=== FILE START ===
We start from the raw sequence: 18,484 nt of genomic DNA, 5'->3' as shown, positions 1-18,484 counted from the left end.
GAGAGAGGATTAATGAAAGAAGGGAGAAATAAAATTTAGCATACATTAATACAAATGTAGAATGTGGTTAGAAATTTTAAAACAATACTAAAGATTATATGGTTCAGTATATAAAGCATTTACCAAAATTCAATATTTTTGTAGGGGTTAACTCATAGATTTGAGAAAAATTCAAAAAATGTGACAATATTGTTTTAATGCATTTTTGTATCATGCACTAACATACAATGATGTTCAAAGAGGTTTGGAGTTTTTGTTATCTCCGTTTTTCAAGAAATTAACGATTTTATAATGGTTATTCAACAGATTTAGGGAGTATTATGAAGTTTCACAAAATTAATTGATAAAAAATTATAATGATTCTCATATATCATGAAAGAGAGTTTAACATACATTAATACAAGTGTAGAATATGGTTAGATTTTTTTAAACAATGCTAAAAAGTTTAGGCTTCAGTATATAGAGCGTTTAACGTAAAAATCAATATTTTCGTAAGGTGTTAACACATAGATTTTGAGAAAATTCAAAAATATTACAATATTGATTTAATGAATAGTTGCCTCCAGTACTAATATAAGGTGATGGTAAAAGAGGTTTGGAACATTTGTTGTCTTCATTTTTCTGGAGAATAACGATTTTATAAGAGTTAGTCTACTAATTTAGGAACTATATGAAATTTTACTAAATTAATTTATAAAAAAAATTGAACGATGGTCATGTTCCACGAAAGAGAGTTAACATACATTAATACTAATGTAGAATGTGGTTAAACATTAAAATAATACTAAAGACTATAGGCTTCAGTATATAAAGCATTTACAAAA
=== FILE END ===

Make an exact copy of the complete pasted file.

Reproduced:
We start from the raw sequence: 18,484 nt of genomic DNA, 5'->3' as shown, positions 1-18,484 counted from the left end.
GAGAGAGGATTAATGAAAGAAGGGAGAAATAAAATTTAGCATACATTAATACAAATGTAGAATGTGGTTAGAAATTTTAAAACAATACTAAAGATTATATGGTTCAGTATATAAAGCATTTACCAAAATTCAATATTTTTGTAGGGGTTAACTCATAGATTTGAGAAAAATTCAAAAAATGTGACAATATTGTTTTAATGCATTTTTGTATCATGCACTAACATACAATGATGTTCAAAGAGGTTTGGAGTTTTTGTTATCTCCGTTTTTCAAGAAATTAACGATTTTATAATGGTTATTCAACAGATTTAGGGAGTATTATGAAGTTTCACAAAATTAATTGATAAAAAATTATAATGATTCTCATATATCATGAAAGAGAGTTTAACATACATTAATACAAGTGTAGAATATGGTTAGATTTTTTTAAACAATGCTAAAAAGTTTAGGCTTCAGTATATAGAGCGTTTAACGTAAAAATCAATATTTTCGTAAGGTGTTAACACATAGATTTTGAGAAAATTCAAAAATATTACAATATTGATTTAATGAATAGTTGCCTCCAGTACTAATATAAGGTGATGGTAAAAGAGGTTTGGAACATTTGTTGTCTTCATTTTTCTGGAGAATAACGATTTTATAAGAGTTAGTCTACTAATTTAGGAACTATATGAAATTTTACTAAATTAATTTATAAAAAAAATTGAACGATGGTCATGTTCCACGAAAGAGAGTTAACATACATTAATACTAATGTAGAATGTGGTTAAACATTAAAATAATACTAAAGACTATAGGCTTCAGTATATAAAGCATTTACAAAA